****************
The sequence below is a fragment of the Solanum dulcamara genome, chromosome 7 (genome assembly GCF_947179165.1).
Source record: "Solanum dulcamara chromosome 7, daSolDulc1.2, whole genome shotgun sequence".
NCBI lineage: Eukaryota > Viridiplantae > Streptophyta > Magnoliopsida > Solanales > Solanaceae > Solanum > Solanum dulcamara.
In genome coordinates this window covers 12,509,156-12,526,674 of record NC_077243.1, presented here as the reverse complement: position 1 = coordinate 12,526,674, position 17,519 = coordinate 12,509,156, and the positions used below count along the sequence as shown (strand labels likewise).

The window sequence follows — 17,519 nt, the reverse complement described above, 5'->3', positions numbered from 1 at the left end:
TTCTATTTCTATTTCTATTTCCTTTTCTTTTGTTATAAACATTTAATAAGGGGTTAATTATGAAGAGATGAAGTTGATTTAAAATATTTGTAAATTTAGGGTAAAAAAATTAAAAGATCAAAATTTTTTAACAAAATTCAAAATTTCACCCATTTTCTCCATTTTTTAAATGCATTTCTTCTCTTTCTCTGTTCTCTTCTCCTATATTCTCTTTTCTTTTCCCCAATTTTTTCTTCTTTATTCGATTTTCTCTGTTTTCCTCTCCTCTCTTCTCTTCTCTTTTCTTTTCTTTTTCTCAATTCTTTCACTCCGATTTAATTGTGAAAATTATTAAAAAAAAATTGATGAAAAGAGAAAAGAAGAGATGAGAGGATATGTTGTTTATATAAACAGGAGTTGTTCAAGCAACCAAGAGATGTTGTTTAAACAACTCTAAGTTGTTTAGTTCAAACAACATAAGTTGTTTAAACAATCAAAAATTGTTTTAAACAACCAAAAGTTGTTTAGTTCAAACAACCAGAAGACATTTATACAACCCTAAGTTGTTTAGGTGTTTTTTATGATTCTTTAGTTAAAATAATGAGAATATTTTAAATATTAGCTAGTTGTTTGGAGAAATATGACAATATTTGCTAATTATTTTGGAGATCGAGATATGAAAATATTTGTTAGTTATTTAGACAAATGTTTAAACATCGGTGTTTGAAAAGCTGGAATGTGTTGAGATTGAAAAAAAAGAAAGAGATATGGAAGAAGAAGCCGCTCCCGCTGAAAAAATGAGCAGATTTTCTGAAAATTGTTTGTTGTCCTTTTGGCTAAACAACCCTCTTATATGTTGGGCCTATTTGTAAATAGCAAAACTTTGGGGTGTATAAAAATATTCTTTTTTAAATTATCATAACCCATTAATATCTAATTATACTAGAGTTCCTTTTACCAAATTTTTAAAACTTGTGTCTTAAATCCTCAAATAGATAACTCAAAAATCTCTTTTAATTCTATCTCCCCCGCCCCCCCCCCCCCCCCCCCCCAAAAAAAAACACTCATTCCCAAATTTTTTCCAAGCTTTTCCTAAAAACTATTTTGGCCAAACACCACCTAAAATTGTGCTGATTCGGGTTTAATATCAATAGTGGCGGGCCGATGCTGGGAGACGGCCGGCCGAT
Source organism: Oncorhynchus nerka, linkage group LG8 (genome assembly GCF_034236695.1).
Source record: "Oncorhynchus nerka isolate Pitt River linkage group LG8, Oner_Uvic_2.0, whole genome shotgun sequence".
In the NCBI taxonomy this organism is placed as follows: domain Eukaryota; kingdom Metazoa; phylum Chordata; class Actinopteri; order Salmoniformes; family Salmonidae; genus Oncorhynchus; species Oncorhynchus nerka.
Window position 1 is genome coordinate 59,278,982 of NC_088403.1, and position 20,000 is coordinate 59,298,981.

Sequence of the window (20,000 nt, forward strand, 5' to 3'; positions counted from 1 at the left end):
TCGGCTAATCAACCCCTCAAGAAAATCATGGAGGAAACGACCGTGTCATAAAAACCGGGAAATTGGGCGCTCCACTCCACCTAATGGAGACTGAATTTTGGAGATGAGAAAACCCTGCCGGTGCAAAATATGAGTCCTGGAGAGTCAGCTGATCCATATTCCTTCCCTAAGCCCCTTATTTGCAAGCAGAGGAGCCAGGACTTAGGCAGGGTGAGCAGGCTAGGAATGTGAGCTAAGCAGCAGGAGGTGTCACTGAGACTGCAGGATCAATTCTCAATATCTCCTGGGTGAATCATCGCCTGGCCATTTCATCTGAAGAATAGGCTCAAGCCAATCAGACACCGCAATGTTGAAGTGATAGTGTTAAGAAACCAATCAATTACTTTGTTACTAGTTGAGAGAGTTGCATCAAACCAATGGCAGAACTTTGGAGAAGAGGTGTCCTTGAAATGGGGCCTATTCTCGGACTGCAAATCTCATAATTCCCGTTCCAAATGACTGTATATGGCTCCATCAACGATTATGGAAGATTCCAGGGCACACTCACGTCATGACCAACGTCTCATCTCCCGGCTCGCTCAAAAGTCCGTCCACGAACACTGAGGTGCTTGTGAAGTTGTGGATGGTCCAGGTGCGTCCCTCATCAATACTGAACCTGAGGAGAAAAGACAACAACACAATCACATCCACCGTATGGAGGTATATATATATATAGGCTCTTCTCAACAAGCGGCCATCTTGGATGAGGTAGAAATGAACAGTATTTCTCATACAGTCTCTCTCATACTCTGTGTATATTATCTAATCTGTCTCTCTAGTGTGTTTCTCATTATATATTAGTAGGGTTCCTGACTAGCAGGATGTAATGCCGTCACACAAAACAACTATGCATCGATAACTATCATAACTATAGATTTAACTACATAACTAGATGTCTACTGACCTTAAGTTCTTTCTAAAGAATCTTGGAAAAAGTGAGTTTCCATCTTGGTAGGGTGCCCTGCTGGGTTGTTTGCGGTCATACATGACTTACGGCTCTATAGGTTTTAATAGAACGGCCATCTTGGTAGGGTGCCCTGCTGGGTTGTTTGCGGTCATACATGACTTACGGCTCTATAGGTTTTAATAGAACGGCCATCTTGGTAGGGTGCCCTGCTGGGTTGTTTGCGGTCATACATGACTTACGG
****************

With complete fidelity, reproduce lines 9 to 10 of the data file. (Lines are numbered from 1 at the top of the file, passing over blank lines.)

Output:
In the NCBI taxonomy this organism is placed as follows: domain Eukaryota; kingdom Metazoa; phylum Chordata; class Actinopteri; order Salmoniformes; family Salmonidae; genus Oncorhynchus; species Oncorhynchus nerka.
Window position 1 is genome coordinate 59,278,982 of NC_088403.1, and position 20,000 is coordinate 59,298,981.